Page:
Is PIHLIS fairly valued?
I use what is known as a 2-stage model, which simply means we have two different periods of varying growth rates for the company’s cash flows. Generally the first stage is higher growth, and the second stage is a more stable growth phase. To start off with we need to estimate the next five years of cash flows. For this I used the consensus of the analysts covering the stock, as you can see below. The sum of these cash flows is then discounted to today’s value.
5-year cash flow estimate
|Levered FCF (€, Millions)||€-33.00||€18.60||€27.30||€29.15||€33.15|
|Source||Analyst x3||Analyst x4||Analyst x4||Analyst x2||Analyst x2|
|Present Value Discounted @ 8.23%||€-30.49||€15.88||€21.54||€21.25||€22.32|
Present Value of 5-year Cash Flow (PVCF)= €50
We now need to calculate the Terminal Value, which accounts for all the future cash flows after the five years. The Gordon Growth formula is used to calculate Terminal Value at an annual growth rate equal to the 10-year government bond rate of 0.8%. We discount this to today’s value at a cost of equity of 8.2%.
Terminal Value (TV) = FCF2022 × (1 + g) ÷ (r – g) = €33 × (1 + 0.8%) ÷ (8.2% – 0.8%) = €448
Present Value of Terminal Value (PVTV) = TV / (1 + r)5 = €448 / ( 1 + 8.2%)5 = €302
The total value is the sum of cash flows for the next five years and the discounted terminal value, which results in the Total Equity Value, which in this case is €352. The last step is to then divide the equity value by the number of shares outstanding. If the stock is an depositary receipt (represents a specified number of shares in a foreign corporation) then we use the equivalent number. This results in an intrinsic value of €15.58, which, compared to the current share price of €11.5, we see that Pihlajalinna Oyj is about right, perhaps slightly undervalued at a 26.18% discount to what it is available for right now.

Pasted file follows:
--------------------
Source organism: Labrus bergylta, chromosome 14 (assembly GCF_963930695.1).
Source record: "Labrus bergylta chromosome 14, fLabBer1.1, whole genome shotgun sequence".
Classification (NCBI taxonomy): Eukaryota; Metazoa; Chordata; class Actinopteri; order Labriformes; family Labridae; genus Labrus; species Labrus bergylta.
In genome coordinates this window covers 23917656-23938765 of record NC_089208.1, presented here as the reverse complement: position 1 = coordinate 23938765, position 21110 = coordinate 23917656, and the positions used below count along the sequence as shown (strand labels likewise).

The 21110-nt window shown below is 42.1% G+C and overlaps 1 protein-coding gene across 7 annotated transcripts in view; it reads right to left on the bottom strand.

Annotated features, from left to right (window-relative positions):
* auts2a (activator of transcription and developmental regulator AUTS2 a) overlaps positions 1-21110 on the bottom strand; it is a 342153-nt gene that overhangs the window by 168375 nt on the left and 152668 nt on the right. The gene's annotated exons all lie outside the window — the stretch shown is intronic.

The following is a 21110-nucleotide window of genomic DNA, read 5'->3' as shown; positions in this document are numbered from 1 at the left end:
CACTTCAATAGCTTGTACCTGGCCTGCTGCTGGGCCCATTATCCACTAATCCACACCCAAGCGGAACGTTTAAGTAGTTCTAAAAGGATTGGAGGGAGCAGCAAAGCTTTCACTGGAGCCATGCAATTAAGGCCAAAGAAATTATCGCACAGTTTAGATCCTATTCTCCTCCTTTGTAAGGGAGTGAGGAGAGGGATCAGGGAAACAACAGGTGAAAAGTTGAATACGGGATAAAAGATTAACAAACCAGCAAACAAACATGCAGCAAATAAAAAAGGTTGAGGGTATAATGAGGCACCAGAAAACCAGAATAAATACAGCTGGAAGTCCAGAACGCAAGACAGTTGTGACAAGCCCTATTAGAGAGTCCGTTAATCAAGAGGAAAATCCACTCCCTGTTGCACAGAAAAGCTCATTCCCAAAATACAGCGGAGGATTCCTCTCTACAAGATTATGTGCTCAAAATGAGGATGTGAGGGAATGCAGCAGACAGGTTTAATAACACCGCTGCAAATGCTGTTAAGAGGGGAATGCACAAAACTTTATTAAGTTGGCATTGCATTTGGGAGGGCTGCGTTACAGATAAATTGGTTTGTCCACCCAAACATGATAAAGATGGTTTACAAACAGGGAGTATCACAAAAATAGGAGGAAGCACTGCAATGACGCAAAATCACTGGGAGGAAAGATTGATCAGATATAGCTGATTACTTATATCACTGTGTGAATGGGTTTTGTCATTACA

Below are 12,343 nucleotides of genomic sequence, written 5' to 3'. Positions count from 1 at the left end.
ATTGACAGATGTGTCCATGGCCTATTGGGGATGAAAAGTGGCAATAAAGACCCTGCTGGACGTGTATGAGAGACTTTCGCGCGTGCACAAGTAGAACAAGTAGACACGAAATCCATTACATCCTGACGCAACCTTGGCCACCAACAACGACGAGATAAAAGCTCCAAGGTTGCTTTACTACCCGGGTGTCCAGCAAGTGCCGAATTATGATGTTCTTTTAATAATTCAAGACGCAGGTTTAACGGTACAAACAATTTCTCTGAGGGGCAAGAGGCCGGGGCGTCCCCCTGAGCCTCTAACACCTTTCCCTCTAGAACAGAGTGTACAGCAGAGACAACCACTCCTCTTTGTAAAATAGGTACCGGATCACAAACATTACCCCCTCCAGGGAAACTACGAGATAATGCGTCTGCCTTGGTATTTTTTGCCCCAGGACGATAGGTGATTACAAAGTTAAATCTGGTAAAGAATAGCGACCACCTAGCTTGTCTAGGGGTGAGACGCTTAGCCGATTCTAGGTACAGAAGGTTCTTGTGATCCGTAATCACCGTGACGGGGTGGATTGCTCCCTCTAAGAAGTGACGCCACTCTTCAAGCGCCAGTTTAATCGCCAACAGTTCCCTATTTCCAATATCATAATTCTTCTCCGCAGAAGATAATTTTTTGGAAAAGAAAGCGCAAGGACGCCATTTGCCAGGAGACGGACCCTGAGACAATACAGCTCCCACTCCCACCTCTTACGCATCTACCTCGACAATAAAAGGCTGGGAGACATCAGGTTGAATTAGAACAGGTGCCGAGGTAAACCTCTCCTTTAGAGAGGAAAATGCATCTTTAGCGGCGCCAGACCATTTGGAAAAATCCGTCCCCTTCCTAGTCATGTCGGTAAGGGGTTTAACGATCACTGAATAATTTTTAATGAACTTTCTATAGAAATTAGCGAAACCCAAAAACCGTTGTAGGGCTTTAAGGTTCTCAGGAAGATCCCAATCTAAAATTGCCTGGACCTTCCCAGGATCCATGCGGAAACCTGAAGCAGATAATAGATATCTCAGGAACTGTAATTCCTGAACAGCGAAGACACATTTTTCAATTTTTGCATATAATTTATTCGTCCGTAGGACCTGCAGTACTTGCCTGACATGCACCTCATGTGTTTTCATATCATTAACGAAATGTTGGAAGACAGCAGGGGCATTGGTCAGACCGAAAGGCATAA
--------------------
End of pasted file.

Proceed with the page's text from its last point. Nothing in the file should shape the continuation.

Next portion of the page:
Now the most important inputs to a discounted cash flow are the discount rate, and of course, the actual cash flows. You don’t have to agree with my inputs, I recommend redoing the calculations yourself and playing with them. Because we are looking at Pihlajalinna Oyj as potential shareholders, the cost of equity is used as the discount rate, rather than the cost of capital (or weighed average cost of capital, WACC) which accounts for debt. In this calculation I’ve used 8.2%, which is based on a levered beta of 0.808. This is derived from the Bottom-Up Beta method based on comparable companies, with an imposed limit between 0.8 and 2.0, which is a reasonable range for a stable business.
Although the valuation of a company is important, it shouldn’t be the only metric you look at when researching a company. What is the reason for the share price to differ from the intrinsic value? For PIHLIS, I’ve put together three pertinent factors you should further examine:
- Financial Health: Does PIHLIS have a healthy balance sheet? Take a look at our free balance sheet analysis with six simple checks on key factors like leverage and risk.
- Future Earnings: How does PIHLIS’s growth rate compare to its peers and the wider market? Dig deeper into the analyst consensus number for the upcoming years by interacting with our free analyst growth expectation chart.
- Other High Quality Alternatives: Are there other high quality stocks you could be holding instead of PIHLIS? Explore our interactive list of high quality stocks to get an idea of what else is out there you may be missing!
PS. Simply Wall St does a DCF calculation for every FI stock every 6 hours, so if you want to find the intrinsic value of any other stock just search here.